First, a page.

Our findings should be considered in light of several limitations. While our investigation represents the second largest BDNF-OCD association study, a primary limitation is our sample size. This, arguably, had the greatest impact on our combination phenotype analyses, where cell-sizes among the four groups varied dramatically and most likely contributed to the lack of significant differences between the hoarding-obese group and the hoarding-only/obese-only groups. Conclusions emerging from these analyses should therefore be tempered accordingly. A second limitation is that we only focused on a single polymorphism, rather than multiple variants within the BDNF gene. Our reliance on self-reported weight and height constitutes another limitation of the present study. Previous investigations have demonstrated reporting bias in height and weight; however, such errors are typically small (Spencer, et al., 2002) and no association has been found between misreporting height/weight and psychological variables (Yannakoulia, Panagiotakos, Pitsavos, & Stefanadis, 2006). A similar limitation was our assessment of ethnicity by self-report. Although we did not find any difference in the phenotype and genotype/allele distribution by population strata, we cannot rule-out the possibility that population stratification could influence the results. Future research should consider Ancestral Information Markers as an alternative to self-report on ethnicity. A final limitation is that we considered hoarding solely within a larger OCD sample, which may not capture the full range of the hoarding phenomenon (Pertusa, et al., 2008). We have tried to address this concern with our recruitment methods, which focused on hoarding, and the use of two measures to characterize hoarding symptoms; however, replication in hoarding samples not recruited within the context of OCD will be necessary.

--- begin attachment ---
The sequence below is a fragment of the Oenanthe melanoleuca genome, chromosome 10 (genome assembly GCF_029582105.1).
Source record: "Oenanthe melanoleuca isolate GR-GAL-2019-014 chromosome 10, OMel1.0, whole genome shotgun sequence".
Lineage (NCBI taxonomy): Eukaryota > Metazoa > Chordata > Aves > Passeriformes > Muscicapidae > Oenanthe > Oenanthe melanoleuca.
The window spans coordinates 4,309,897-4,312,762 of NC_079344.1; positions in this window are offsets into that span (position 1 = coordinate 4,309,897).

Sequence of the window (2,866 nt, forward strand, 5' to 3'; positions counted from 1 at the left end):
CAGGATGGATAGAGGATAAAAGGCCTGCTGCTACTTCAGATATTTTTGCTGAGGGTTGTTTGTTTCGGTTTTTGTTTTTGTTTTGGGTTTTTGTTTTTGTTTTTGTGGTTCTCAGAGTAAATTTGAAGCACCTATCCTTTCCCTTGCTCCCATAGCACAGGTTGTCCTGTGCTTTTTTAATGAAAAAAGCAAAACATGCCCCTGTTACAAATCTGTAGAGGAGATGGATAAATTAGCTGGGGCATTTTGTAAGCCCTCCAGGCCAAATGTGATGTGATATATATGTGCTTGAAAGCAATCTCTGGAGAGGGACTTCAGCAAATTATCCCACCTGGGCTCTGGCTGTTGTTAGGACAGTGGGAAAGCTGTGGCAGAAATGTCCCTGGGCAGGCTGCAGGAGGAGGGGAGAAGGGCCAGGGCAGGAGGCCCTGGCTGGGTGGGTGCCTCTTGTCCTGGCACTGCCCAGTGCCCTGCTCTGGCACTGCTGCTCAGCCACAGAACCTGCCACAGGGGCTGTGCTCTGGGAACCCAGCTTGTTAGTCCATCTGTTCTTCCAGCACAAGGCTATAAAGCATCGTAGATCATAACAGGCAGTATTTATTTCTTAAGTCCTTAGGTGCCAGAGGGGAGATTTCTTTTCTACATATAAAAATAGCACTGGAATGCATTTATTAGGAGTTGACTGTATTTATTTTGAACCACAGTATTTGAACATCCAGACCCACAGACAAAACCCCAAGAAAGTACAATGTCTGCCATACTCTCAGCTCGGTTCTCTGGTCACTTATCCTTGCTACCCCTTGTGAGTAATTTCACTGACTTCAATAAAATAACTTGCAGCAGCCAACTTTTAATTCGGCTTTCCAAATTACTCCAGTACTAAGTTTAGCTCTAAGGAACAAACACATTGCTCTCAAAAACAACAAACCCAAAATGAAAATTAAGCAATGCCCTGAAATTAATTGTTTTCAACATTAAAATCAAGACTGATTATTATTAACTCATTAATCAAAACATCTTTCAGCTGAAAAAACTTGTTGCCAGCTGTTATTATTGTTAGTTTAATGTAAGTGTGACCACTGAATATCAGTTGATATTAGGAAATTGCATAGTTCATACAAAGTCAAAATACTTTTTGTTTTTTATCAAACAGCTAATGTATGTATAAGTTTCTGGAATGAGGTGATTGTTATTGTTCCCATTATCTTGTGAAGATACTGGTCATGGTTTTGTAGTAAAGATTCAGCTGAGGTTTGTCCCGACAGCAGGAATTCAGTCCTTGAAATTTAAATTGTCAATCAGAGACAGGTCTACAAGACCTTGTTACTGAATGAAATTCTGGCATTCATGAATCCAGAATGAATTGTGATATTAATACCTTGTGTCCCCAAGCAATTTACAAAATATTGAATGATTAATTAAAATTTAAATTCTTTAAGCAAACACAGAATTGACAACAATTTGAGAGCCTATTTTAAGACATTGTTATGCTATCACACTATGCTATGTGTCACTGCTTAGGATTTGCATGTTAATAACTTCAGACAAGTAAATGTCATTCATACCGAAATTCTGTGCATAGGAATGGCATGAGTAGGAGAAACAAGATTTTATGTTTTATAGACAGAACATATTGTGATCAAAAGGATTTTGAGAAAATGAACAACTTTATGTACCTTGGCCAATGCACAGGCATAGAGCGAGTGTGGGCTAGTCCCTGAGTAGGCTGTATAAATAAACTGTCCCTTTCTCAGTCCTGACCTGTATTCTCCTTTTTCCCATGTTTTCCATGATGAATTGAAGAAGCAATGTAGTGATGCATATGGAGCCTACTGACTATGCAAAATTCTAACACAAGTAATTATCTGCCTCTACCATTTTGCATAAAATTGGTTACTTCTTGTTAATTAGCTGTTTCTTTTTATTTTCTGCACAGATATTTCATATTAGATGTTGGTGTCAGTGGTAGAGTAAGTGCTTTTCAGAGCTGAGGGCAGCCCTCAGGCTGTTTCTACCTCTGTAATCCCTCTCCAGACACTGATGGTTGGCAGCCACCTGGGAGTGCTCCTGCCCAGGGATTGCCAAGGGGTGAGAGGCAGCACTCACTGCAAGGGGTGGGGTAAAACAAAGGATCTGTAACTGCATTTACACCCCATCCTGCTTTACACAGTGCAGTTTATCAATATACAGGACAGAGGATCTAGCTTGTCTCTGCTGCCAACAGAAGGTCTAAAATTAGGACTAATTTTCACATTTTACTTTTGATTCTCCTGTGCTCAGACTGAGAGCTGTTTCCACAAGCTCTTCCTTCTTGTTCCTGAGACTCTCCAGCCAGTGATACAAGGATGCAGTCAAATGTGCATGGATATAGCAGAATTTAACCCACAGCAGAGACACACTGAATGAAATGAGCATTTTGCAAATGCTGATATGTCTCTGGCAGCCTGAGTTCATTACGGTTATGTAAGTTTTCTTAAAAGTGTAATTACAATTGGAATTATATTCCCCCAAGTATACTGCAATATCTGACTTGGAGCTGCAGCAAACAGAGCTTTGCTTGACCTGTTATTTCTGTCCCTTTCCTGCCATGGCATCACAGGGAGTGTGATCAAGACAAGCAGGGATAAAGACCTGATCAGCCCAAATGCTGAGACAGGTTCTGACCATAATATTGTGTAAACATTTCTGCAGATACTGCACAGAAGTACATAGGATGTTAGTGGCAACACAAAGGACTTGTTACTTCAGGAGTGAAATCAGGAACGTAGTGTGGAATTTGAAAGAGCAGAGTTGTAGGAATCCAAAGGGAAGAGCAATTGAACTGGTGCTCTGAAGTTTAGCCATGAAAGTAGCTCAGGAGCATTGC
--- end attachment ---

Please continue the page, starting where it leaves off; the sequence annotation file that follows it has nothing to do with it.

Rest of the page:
Our findings point to a number of avenues for future research. Considering the three-fold association we identified (i.e., BDNF-hoarding, BDNF-BMI, and hoarding-BMI) and our exploratory analyses with the combination phenotype, it may be of interest to examine mechanisms through which hoarding, BMI, and BDNF are related. Emotion regulation difficulties, which have been associated with both phenotypes and the BDNF SNP (Evers, et al., 2010; Timpano, et al., 2009; Wells, et al., 2010), may be one such mechanism, or endophenotype, that accounts for the associations noted. This is particularly interesting in consideration of the animal literature, where Sert-deficient mice and those interbred with Bdnf-deficient mice display greater stress responses, anxiety, and obesity (Ren-Patterson, et al., 2005). Studies have further revealed that BDNF administration reduces feeding behaviors and blood glucose in obese and diabetic rodents, apparently via a central, probably hypothalamic mechanism (Lebrun, Bariohay, Moyse, & Jean, 2006a). This same mechanism may play a role in humans, perhaps via alterations in activity-dependent secretion of BDNF (Egan, et al., 2003).

Future investigations on complex phenomenon, such as hoarding, BMI, and a potential combination phenotype, may want to consider the intricacies of gene × gene × environment interactions (Lander & Schork, 1994; Murphy et al., 2003). Given that BDNF has been found to interact with other genes or gene systems, such as the serotonergic system (Kaufman et al., 2006; Wells, et al., 2010), which in turn have been associated with OCD and obesity (Fuemmeler et al., 2008; Wendland et al., 2008), examining polygenetic relationships may be a fruitful avenue for further clarifying the relationships between BDNF, hoarding, and BMI. Future investigations of these epistatic interactions may also warrant consideration of factors such as environmental modifiers and sex.


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1We conducted a series of supplemental analyses using an alternative grouping strategy. Specifically, we categorized the sample using an established clinical cut-off for the SIR (Frost and colleagues have identified a score of 40 or above as being typical in clinical hoarding samples). We found that this approach also provided the same pattern of findings.